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Estimating carnivoran diets using a combination of carcass observations and scats from GPS clusters

Authors

  • C. J. Tambling,

    Corresponding author
    1. Centre for African Conservation Ecology, Department of Zoology, Nelson Mandela Metropolitan University, Port Elizabeth, South Africa
    • Mammal Research Institute, Department of Zoology and Entomology, University of Pretoria, Pretoria, South Africa
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  • S. D. Laurence,

    1. Enviro-Insight, Murrayfield, Pretoria, South Africa
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  • S. E. Bellan,

    1. Department of Environmental Science, Policy and Management, University of California, Berkeley, CA, USA
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  • E. Z. Cameron,

    1. Mammal Research Institute, Department of Zoology and Entomology, University of Pretoria, Pretoria, South Africa
    2. School of Zoology, University of Tasmania, Hobart, Tasmania, Australia
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  • J. T. du Toit,

    1. Mammal Research Institute, Department of Zoology and Entomology, University of Pretoria, Pretoria, South Africa
    2. Department of Wildland Resources, Utah State University, Logan, UT, USA
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  • W. M. Getz

    1. Mammal Research Institute, Department of Zoology and Entomology, University of Pretoria, Pretoria, South Africa
    2. Department of Environmental Science, Policy and Management, University of California, Berkeley, CA, USA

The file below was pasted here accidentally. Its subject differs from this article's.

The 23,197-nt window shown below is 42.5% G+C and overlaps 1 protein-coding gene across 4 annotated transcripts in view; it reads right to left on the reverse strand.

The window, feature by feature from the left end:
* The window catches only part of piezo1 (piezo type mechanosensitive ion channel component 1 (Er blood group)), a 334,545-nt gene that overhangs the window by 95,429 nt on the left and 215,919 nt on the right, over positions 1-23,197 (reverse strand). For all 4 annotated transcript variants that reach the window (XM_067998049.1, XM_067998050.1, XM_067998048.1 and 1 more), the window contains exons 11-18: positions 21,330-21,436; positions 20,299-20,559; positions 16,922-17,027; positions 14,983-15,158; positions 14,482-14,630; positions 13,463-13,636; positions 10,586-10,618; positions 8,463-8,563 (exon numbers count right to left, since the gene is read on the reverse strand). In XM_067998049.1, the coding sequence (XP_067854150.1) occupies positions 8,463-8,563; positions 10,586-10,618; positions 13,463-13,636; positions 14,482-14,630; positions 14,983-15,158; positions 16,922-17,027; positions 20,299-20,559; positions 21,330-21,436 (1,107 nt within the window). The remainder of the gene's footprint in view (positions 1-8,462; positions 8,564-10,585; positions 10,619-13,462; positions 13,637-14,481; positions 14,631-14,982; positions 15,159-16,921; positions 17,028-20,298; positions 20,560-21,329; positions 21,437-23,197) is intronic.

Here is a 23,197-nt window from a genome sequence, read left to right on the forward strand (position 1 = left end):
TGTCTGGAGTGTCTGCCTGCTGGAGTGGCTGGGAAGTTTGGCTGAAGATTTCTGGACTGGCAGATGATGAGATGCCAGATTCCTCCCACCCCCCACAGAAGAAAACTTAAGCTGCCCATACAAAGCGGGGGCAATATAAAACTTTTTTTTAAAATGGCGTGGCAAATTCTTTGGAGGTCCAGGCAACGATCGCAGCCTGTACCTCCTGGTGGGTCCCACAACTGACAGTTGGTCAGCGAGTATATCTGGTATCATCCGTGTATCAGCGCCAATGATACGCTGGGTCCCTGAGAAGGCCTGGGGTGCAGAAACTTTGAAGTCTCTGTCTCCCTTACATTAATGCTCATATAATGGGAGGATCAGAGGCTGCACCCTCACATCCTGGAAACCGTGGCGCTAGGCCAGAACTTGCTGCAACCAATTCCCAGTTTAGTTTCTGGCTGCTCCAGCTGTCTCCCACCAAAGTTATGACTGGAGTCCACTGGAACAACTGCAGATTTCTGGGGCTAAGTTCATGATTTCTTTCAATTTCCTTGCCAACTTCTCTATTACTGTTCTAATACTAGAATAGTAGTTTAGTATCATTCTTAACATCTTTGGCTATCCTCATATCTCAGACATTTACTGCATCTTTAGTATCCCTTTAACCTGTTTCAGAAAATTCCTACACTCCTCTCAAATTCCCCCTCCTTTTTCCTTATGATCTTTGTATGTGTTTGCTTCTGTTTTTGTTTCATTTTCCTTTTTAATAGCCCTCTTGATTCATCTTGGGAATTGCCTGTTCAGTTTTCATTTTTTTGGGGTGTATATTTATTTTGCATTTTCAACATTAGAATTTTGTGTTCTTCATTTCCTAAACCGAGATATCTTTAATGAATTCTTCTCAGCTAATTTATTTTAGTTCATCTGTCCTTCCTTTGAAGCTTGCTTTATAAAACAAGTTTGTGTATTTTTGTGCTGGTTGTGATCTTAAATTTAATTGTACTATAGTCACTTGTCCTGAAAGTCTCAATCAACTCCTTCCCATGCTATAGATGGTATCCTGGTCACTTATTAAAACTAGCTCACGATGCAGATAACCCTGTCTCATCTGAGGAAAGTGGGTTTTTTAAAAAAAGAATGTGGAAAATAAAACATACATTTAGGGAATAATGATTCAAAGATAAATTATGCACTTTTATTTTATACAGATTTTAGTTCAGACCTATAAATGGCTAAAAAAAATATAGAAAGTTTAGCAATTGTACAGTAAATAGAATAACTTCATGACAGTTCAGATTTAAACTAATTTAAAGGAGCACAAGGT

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Correspondence

Craig J. Tambling, Centre for African Conservation Ecology, Department of Zoology, Nelson Mandela Metropolitan University, Port Elizabeth, South Africa.

Email: cjtambling@gmail.com

Abstract

Scat analysis is one of the most frequently used methods to assess carnivoran diets, and global positioning system (GPS) cluster methods are increasingly being used to locate feeding sites for large carnivorans. However, both methods have inherent biases that limit their use. GPS methods to locate kill sites are biased towards large carcasses, while scat analysis overestimates the biomass consumed from smaller prey. We combined carcass observations and scats collected along known movement routes, assessed using GPS data from four African lion Panthera leo prides in the Kruger National Park, South Africa, to determine how a combination of these two datasets change diet estimates. As expected, using carcasses alone underestimated the number of feeding events on small species, primarily impala Aepycerosmelampus and warthog Phacochoerus africanus, in our case, by more than 50%, and thus significantly underestimated the biomass consumed per pride per day in comparison with when the diet was assessed using carcass observations alone. We show that an approach that supplements carcass observations with scats that enables the identification of potentially missed feeding events increases the estimates of food intake rates for large carnivorans, with possible ramifications for predator–prey interaction studies dealing with biomass intake rate.

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